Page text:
Instead, start off with The emperor’s new mind by Roger Penrose to get a grounding in relativity and quantum theory and then read The elegant universe by Brian Greene, the best popular introduction to string theory. Also, remember that this is a hotly debated field, with recent books by Peter Woit (Not even wrong) and Lee Smolin (The trouble with physics) opposing string theory for lack of testable propositions and stalled progress.

‘M-theory’, originally developed by Ed Witten, is not a particularly new theory, as stated by Alan Conchar (Letters, April 12). It’s been around since the 1990s and it’s unlikely to be “proven” soon, either by satellite evidence in 2012 or any other foreseeable experiment. At best, it’s possible that the proposed LISA satellite or the LIGO experiment may detect gravitational waves, which might offer clues to the existence of gravitons, a requirement of all string theories.

The Large Hadron Collider particle accelerator at CERN in Geneva may soon provide evidence of effects beyond the standard model of quantum chromodynamics (based on quarks). In particular, it may provide evidence of supersymmetric particles, a requirement of string theory, but not a direct proof. However, the scale and energy levels at which strings are supposed to operate is many orders of magnitude beyond the LHC and, indeed, close to the area where direct physical measurements become impossible due to the ‘planckian’ nature of matter.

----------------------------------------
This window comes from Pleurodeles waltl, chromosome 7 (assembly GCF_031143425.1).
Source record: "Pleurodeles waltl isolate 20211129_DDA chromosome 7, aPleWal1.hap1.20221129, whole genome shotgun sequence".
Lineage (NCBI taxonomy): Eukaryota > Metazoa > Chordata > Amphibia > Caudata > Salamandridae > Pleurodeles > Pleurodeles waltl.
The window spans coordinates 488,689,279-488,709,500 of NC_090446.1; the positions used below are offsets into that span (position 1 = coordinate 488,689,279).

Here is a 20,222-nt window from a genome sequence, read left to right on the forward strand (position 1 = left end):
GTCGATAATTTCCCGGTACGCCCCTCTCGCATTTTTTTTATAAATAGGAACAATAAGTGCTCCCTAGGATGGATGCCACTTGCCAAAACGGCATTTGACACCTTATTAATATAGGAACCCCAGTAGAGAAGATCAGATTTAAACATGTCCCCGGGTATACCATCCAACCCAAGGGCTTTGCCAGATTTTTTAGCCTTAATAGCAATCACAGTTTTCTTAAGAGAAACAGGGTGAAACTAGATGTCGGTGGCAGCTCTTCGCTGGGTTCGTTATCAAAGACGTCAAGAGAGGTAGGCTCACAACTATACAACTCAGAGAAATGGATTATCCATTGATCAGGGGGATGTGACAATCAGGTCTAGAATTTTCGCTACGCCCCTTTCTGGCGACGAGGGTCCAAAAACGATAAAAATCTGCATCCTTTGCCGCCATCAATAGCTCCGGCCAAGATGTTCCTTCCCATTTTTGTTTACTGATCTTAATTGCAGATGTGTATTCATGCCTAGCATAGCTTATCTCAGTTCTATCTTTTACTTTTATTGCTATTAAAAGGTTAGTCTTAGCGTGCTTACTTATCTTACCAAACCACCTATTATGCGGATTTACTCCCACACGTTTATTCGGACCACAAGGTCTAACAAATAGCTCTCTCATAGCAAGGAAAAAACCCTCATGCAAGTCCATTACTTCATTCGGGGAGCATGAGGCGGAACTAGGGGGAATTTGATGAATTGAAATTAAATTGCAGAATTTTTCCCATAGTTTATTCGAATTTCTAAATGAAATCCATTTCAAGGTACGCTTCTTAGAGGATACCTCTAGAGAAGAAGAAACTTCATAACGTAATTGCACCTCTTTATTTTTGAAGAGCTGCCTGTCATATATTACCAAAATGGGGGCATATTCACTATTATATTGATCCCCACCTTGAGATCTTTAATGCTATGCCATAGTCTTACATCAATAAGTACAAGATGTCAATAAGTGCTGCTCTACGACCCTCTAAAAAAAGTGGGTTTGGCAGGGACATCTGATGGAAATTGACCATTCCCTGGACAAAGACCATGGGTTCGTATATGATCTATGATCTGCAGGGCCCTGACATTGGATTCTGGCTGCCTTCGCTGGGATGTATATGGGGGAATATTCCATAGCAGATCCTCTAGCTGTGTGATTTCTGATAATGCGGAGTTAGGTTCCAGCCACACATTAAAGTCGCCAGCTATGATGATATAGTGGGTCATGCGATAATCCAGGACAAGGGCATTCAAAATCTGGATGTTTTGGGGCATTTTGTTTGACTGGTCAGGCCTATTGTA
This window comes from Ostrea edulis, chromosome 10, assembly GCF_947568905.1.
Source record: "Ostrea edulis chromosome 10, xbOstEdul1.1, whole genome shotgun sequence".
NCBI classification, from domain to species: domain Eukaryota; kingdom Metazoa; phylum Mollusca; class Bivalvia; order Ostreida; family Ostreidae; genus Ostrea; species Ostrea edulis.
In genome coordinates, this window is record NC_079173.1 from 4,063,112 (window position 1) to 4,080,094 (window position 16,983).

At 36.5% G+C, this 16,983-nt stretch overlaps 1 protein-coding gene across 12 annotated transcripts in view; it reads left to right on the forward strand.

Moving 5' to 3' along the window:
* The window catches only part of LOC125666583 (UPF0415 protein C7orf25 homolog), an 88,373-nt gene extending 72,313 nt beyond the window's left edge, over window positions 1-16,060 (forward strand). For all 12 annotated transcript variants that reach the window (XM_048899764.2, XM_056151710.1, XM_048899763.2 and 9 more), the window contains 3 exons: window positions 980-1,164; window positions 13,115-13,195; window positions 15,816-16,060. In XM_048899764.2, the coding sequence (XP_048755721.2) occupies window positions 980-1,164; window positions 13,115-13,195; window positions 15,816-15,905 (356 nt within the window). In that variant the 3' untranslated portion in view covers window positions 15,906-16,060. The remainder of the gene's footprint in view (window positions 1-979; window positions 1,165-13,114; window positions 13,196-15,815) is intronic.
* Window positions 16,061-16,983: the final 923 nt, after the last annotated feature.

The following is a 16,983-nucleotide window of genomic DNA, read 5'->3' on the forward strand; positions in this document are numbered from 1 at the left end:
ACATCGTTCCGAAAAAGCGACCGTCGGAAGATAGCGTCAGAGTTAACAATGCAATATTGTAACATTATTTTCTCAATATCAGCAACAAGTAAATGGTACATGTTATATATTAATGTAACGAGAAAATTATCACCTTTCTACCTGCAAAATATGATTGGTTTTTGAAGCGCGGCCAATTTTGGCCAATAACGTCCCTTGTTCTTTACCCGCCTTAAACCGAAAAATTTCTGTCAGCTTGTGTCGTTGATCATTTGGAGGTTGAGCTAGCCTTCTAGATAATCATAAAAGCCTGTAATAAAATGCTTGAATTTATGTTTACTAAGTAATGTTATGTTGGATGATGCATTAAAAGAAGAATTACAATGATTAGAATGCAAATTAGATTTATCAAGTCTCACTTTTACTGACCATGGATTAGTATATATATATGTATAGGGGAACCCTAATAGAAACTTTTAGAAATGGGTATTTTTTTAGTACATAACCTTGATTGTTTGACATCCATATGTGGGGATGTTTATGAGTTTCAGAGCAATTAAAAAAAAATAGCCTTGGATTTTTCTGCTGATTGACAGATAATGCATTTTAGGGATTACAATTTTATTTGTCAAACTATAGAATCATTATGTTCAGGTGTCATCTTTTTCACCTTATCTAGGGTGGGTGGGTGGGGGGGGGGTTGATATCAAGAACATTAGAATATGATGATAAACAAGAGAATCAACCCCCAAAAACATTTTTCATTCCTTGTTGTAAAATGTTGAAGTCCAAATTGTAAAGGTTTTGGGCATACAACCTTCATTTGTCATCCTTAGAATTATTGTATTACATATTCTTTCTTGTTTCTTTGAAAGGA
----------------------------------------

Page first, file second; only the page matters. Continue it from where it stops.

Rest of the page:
The real goal is to develop a quantum theory of gravity, which would reconcile general relativity and quantum theory, descriptions of nature which are proven and correct within their own limits, but have mutually contradictory implications at the highest energy levels. A good starting point is the blog run by Sean Carroll and others, which has links to other useful science and physics blogs and resources.

I would also recommend Christoph Schiller’s very stimulating online physics text. This argues for a complete conceptual revolution in looking at the universe, although he won’t provide you with all the answers!

Alex Nichols

The real deal

After you launch a book, you and your publishers face the troublesome business of trying to get it reviewed. Titus Books has at various times asked me to write an (auto)biographal note, to send out with review copies of my book. Here is one of the versions they rejected, or at least politely ignored:

I grew up on a dairy farm in Drury, a suburb of the southern motorway at the edge of Auckland's Hunua Ranges. Nothing much happened until I was eleven, when I founded a gang called BMX Bandits Explorers, which I later renamed BMX Bandits Ninjas in acknowledgement of my declining interest in Jules Verne and my growing interest in martial arts movies. My parents' decision to buy a Beta rather than a VHS video player imposed strict formal limits on my cultural education, and in my final years at Papakura's Rosehill Secondary School I was reduced to founding a series of still-born Doors and Hendrix covers bands with names like Dead Men Rising and Cosmic Caravan.